Unless you are a college administrator or maybe a university trustee, you probably don’t spend much time reading university strategic plans. And to be honest, I would not recommend giving up even a mediocre novel and replacing it with the world’s best strategic plan. But if you are interested in the future of higher education, strategic plans do provide a glimpse into what different institutions think about that future. This can be especially helpful at a time when there is much debate about the challenges in higher education and uncertainty about what the future will look like. MIT’s strategic planning task force recently completed its work on “The Future of MIT Education.” At first glance, it is not apparent what residential, liberal arts colleges might learn from these efforts since MIT’s mission is so different.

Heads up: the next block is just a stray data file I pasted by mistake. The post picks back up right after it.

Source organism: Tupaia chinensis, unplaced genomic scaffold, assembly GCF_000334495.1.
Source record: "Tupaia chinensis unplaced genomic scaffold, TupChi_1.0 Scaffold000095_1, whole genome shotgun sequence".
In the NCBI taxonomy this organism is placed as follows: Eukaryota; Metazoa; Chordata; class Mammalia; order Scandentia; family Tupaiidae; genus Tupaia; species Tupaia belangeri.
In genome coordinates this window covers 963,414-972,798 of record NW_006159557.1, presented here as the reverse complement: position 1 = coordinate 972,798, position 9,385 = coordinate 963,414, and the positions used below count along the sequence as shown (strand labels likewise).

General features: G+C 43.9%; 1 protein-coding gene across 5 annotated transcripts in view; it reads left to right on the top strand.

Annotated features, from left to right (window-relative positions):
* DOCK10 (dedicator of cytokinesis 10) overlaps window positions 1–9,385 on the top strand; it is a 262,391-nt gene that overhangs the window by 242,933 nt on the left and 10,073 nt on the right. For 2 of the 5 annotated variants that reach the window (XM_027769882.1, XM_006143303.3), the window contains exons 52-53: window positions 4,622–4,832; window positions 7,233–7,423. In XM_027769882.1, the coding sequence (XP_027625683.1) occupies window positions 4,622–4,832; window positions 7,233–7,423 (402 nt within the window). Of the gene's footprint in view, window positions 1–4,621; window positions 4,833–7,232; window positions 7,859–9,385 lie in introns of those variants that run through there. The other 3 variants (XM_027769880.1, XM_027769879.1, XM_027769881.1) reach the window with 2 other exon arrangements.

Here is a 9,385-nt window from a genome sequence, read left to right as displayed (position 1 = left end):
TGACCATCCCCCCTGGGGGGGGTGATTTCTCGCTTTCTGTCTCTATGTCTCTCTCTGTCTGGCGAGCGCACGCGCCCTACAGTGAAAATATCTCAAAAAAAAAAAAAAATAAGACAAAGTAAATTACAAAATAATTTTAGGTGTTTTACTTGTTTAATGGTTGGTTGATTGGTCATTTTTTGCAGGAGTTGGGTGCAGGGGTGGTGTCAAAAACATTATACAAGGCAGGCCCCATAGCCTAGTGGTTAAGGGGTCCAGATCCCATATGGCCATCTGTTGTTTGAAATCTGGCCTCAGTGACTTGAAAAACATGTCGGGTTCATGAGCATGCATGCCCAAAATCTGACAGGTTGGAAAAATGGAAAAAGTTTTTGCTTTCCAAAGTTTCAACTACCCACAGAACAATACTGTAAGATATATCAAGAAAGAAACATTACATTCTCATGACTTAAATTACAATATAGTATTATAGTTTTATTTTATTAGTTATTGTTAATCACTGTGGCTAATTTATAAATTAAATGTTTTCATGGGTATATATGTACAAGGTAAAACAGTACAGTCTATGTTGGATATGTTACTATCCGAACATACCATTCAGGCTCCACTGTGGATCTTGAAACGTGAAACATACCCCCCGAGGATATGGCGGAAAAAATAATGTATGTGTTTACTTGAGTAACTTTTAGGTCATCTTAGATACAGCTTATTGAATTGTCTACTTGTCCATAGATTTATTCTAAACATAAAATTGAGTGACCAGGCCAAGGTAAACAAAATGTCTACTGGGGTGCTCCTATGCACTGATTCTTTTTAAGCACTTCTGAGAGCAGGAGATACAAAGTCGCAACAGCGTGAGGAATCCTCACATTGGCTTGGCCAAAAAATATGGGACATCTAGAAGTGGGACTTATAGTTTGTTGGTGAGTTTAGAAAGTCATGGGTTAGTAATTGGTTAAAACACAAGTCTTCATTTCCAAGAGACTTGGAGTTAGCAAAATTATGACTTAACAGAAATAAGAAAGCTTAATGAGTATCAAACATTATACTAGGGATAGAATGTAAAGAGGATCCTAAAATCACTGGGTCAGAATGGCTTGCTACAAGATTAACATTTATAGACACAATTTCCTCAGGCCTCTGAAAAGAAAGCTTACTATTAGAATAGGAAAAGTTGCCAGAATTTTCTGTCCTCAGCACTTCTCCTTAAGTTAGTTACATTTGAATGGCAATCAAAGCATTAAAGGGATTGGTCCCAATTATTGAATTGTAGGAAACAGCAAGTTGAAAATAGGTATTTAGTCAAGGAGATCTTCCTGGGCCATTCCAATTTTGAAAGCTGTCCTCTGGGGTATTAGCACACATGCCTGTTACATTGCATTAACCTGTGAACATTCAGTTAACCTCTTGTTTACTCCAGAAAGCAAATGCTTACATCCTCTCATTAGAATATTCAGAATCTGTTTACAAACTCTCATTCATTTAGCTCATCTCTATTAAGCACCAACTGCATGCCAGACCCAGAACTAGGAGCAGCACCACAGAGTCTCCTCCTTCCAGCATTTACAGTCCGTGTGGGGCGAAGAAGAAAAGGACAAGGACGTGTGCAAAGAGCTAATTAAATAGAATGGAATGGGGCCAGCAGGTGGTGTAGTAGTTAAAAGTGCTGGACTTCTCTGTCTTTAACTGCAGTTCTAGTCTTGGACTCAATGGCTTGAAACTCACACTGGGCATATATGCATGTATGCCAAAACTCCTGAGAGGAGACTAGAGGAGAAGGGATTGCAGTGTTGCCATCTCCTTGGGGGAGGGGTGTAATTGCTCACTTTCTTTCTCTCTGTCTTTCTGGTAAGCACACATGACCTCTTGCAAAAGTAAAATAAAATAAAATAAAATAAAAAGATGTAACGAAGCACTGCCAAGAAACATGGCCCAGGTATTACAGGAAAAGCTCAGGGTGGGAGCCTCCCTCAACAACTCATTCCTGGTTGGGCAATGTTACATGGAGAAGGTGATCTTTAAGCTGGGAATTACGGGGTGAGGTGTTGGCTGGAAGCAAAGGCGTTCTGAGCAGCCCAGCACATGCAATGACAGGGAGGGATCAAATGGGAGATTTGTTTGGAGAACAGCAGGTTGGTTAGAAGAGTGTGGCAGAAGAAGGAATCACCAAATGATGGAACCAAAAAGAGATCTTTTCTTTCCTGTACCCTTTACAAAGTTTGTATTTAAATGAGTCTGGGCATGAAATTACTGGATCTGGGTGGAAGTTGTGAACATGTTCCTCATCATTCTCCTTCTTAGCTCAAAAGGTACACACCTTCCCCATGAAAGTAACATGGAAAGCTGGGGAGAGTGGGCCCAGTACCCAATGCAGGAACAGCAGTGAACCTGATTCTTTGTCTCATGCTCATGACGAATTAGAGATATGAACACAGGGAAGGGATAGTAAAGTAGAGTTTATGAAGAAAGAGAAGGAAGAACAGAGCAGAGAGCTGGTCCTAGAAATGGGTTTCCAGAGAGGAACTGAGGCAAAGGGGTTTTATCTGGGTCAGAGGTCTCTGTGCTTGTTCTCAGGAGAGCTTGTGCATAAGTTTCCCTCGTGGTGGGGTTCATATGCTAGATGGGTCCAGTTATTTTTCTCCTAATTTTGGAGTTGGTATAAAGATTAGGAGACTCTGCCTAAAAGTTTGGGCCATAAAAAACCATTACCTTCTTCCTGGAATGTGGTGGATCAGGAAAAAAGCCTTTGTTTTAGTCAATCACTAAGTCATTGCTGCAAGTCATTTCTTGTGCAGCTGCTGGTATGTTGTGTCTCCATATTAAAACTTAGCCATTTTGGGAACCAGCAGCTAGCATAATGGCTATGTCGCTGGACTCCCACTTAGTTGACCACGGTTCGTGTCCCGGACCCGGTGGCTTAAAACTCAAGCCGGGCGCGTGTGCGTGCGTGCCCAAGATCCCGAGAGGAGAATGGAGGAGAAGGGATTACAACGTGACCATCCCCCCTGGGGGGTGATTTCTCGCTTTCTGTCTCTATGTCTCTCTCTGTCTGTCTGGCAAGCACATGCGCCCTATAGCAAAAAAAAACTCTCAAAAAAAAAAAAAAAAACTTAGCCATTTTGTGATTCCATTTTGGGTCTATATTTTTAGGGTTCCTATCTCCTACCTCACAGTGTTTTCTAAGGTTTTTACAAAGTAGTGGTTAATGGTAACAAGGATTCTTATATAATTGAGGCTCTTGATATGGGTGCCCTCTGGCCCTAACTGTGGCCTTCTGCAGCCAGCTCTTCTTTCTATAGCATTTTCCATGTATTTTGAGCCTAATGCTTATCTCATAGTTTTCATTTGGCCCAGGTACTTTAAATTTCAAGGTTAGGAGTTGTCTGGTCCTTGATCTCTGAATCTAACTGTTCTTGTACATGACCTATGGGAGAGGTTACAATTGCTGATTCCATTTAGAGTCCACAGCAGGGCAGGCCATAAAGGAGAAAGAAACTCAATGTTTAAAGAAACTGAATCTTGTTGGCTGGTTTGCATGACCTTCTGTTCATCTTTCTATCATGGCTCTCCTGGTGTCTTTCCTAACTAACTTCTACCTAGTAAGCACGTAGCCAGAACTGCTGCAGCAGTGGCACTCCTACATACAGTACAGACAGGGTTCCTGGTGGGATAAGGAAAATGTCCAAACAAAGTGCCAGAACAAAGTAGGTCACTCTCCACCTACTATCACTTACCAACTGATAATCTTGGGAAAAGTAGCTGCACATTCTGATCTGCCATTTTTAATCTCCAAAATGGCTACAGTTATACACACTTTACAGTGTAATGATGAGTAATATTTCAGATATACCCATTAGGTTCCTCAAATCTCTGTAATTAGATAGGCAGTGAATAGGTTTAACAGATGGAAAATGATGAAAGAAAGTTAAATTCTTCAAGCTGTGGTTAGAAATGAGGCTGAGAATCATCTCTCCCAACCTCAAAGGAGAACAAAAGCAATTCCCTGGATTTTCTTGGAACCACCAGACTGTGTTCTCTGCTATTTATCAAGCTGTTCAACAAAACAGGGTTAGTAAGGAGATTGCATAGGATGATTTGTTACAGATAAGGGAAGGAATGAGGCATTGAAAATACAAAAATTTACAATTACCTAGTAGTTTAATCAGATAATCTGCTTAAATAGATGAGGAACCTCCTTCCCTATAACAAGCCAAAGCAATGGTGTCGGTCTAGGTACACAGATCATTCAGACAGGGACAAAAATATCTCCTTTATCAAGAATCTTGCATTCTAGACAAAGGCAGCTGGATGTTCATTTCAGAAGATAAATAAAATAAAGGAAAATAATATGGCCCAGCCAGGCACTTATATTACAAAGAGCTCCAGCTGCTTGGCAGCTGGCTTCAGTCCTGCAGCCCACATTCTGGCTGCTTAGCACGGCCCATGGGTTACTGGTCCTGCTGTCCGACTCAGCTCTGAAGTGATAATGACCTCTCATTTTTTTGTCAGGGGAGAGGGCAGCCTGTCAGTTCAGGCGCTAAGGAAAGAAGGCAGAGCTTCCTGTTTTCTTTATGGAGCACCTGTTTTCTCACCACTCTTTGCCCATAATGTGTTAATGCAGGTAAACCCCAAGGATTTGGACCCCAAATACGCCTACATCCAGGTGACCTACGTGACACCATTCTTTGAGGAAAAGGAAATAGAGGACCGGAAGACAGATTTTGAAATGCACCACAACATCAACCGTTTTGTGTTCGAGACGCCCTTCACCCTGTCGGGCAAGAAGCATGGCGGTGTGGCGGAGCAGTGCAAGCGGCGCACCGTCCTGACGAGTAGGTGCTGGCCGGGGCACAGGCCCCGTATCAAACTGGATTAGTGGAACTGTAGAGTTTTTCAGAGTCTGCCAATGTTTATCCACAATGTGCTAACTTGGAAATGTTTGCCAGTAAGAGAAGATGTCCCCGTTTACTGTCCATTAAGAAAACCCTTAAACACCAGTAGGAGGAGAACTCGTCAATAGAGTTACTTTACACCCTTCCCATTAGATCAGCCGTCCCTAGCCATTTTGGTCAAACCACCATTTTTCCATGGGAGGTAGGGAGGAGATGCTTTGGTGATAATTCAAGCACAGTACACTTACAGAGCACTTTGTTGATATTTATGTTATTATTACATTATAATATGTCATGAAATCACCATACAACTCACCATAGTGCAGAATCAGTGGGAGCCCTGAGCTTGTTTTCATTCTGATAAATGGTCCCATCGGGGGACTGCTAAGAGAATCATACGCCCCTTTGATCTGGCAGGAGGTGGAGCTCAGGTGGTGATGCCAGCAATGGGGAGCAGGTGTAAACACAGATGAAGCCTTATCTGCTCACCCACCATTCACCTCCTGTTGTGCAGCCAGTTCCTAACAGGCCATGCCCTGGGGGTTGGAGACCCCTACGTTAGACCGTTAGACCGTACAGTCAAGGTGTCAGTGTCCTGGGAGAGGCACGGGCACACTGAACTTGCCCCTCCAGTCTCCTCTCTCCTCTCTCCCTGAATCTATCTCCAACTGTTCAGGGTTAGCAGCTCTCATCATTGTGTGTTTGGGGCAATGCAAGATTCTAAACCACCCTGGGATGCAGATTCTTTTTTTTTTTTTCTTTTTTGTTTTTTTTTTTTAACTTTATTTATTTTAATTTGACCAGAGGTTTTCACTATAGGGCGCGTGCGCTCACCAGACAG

MIT is one of the world’s finest research universities with an emphasis on education and research in the STEM fields. Faculty are focused primarily on graduate students and their own research. A multi-billion dollar endowment and numerous grant opportunities make MIT significantly less dependent on tuition dollars than most institutions. But for all the apparent differences, the MIT task force sees a future for its undergraduates that is in many important ways not so different than the one we are discussing at the College of Saint Benedict and Saint John’s University.
The MIT task force does recognize the ways that technology might change higher education. They argue there is a strong international demand for online learning and a significant part of the report looks at how MIT can leverage its world-wide brand through its own online and blended offerings (MITx) and its collaboration with others (edX is its collaboration with Harvard, among others). But of most interest to those of us at small, residential, liberal arts colleges (SLAC) is how MIT envisions the future of its undergraduate education, also a significant part of its mission, though one that exists in the context of a R1 research university.